As Perth’s population sprawls 120km along the coastline, the creation of greater housing choice has become a priority for the State Government.
Western Australia’s housing currently comprises 74 per cent standalone homes, 14 per cent townhouses and just seven per cent apartments, but the latter does not have to encompass solely high-rise developments, according to the WA Apartment Advocacy (WAAA).
WAAA Director Samantha Reece said the advocacy body supported the concept of delicate density, which was apartment living injected into key pockets of established streets and suburbs.
“These are seamless designs that blend into the streetfront, yet maximise the space to accommodate 10-20 families where normally one would reside,” she said.
Ms Reece said last night’s WAAA WINconnect Apartment Awards for Excellence, with a total 47 entries across 16 categories, showcased many inspirational developments.
These included Social on Henry, which was designed by Matthews & Scavalli Architects and developed by Australian Development Capital to replace the defunct RSL Club on Henry Street, Fremantle.
The 22-apartment building on a 900sqm site not only created an oasis in the port city’s centre, but provided cosy homes with a high standard of finish.
“It is nestled in its heritage setting and, from the street, it continues to reflect its original purpose,” Ms Reece said.
“The fact that 22 apartments are snuggled behind the facade was a complete surprise and delight.”
Managed by Bluerock Projects, the Charleston in West Perth was formerly an art deco home that had fallen into disrepair.
“Through clever renovations, this traditional two-storey development now features 10 luxurious one-bedroom apartments embodying the original design in an aesthetically pleasing way,” Ms Reece said.
The Department of Communities’ 15 Cummins Street project in Willagee took a 3000sqm site with three homes and created 20 apartments complemented by mature tree planting, creating a bush oasis with striking greenery through the heart of the project.
“The double-storey development has 10 apartments at both the front and rear of the block, with an industrial internal finish and highly affordable prices,” Ms Reece said.
Also in the awards spotlight, MJA Studio and Fabric Property Group’s development at 95 Evans Street, Shenton Park is now home to 10 families on a 647sqm block.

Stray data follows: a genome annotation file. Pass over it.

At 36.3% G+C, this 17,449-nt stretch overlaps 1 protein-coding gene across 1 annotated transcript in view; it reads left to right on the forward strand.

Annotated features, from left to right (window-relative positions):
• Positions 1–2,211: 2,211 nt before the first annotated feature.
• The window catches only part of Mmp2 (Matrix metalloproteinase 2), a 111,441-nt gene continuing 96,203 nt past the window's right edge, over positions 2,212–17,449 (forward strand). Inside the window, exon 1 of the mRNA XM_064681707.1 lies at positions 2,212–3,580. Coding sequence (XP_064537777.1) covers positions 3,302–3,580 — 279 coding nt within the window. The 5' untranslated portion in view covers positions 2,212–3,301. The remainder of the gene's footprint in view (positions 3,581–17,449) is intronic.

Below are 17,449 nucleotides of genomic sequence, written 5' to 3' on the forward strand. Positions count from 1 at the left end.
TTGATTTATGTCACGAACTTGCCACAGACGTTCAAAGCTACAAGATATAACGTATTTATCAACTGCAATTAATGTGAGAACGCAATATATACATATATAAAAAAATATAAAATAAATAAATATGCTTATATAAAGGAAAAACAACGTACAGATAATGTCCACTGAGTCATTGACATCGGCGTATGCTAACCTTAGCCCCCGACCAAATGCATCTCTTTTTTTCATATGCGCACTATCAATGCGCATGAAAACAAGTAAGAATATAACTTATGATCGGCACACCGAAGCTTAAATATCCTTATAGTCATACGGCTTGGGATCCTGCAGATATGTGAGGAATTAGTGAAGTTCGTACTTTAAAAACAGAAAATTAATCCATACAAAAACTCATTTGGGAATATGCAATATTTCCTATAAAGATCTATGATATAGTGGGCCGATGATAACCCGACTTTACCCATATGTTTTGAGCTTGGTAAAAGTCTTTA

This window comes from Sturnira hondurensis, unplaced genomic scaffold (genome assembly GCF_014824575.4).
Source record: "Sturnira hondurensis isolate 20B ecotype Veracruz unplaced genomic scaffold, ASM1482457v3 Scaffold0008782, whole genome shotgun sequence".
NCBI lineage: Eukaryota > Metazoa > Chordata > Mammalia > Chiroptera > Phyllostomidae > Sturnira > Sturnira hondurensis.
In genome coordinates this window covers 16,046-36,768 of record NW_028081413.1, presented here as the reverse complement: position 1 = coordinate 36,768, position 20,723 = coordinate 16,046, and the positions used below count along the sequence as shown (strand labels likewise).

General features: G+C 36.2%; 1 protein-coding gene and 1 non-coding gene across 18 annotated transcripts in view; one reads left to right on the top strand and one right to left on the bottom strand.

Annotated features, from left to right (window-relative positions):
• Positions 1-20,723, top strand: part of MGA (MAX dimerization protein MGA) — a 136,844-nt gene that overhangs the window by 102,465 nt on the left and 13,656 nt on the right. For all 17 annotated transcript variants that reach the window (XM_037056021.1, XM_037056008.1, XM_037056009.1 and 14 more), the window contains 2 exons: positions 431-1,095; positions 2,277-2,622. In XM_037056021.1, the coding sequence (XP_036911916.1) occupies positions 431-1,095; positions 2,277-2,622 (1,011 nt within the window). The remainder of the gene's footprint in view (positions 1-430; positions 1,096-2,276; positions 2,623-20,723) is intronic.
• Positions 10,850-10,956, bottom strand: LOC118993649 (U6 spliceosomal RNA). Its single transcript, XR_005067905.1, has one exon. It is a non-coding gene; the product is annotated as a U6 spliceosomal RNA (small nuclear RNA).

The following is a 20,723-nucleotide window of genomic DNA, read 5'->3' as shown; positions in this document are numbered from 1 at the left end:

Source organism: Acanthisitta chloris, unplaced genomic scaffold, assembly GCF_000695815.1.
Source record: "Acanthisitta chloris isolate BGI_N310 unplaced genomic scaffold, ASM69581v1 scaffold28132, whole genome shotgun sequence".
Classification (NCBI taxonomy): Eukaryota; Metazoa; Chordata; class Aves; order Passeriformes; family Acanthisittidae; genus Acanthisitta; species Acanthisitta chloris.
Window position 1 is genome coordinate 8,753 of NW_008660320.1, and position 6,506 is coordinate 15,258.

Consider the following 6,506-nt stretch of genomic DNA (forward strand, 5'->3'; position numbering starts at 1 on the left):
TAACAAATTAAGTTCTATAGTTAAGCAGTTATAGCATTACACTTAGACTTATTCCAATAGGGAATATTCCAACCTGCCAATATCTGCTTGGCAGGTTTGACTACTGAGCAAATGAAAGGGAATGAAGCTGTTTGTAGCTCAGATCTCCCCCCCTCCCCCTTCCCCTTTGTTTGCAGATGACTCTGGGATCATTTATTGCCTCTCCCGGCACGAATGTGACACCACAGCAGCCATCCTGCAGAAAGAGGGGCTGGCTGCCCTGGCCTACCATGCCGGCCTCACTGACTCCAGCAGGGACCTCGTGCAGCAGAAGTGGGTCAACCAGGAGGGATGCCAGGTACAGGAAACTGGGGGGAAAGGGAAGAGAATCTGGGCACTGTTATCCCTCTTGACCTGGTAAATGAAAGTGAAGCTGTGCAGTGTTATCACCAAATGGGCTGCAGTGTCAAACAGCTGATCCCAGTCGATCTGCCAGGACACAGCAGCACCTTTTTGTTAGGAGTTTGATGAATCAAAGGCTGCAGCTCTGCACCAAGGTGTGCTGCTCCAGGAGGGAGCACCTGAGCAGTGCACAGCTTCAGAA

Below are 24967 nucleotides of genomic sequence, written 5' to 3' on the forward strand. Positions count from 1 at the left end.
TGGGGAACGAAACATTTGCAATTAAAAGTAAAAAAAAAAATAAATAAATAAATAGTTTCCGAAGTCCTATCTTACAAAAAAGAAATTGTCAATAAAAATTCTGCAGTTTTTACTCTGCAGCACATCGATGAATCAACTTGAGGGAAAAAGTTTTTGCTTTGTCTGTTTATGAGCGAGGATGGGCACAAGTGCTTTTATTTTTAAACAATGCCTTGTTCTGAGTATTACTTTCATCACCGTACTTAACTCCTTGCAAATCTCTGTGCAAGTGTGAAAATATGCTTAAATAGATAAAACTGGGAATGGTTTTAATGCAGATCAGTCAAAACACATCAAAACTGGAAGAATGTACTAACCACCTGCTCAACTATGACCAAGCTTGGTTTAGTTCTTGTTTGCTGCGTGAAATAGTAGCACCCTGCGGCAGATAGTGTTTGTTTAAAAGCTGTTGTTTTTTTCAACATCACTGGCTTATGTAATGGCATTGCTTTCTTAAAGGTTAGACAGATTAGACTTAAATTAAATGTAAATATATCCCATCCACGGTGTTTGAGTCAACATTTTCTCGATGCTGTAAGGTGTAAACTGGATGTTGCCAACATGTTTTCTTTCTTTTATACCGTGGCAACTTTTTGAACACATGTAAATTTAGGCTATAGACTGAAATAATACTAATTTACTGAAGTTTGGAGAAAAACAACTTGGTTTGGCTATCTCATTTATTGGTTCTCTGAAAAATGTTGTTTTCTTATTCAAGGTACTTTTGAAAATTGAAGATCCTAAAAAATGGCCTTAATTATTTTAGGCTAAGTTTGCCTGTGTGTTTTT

“It is a delight both externally and internally,” Ms Reece said. “The simplicity in its design, plus the fetching external mural provides a statement that has attracted admiration from the wider community, and rightly so.”
Ms Reece said the following entries: Kilmarnock designed by Kerry Hill Architects in Cottesloe and Bindaring Parade designed by Colliere Architecture in Claremont demonstrated best practice and also showed apartments could be sensitively added to existing neighbourhoods.
“People’s perception is that apartments are tall buildings and, while there is a place for this type of development, WAAA is focused on showcasing the more boutique projects that can add to a local community’s vibrancy and represent what we call delicate density,” she said.
“Housing choice within the apartment sector is vital, as not everyone wishes to live in a large development, but rather in a home that feels cosy and intimate. These projects featured in the WAAA WINconnect Apartment Awards for Excellence demonstrate best design practice that we wish to advocate for as WA moves forward.”
WINconnect is meeting the demand for innovative sustainability in
high-density living areas
Demand for apartment living continues to grow in WA, but residents are not simply looking for high-rise, low-maintenance options.
Buyers expect more from developers –
from yoga rooms and swimming pools to
Apartment dwellers are now looking for innovative sustainability features they would have in a standalone house or unit, with the biggest shift being towards electric vehicles (EV) and EV charging stations, according to WINconnect.
WINconnect Executive General Manager WA Lance Randall said there were more than 20,000 EV sales in Australia last year, compared to 6900 in 2020.
However, many buildings in Australia’s capital cities were not making the most of the available sustainable technology.
Mr Randall said WINconnect was one of Australia’s largest providers of community energy networks, with more than 15 years of experience and more than 1000 sites under its management.
It championed equitable access to the latest
cost-saving, sustainable utility technologies for
“More than 2.3 million Australians live in apartments and many of them are now saying they want an individual EV charger they can use at their own convenience,” Mr Randall said.
“As we prepare for the uptake of EVs, giving as many people as possible access to an individual EV charger will go a long way to help reduce our carbon emissions.”
He said the developer community needed to stay ahead of consumer needs by future-proofing their buildings.
This meant designing them to grow in line with the increased demand for energy without needing to retrofit buildings and pass on significant costs to residents.
In WA, WINconnect’s new developments in 2020-21 added one or more innovative sustainability solutions. The most popular was EV chargers for shared or private parking bays.
“It is now more critical than ever to maximise our efforts to reduce our impact on the climate,” Mr Randall said.
“At WINconnect, we are always looking for new ways to achieve sustainable design and help developers, residents and consumers transition toward net-zero emissions.
“The shift in consumer attitudes, when it comes to individual EV chargers in apartments, isn’t a flash in the pan. It’s here to stay and we need to be ready.”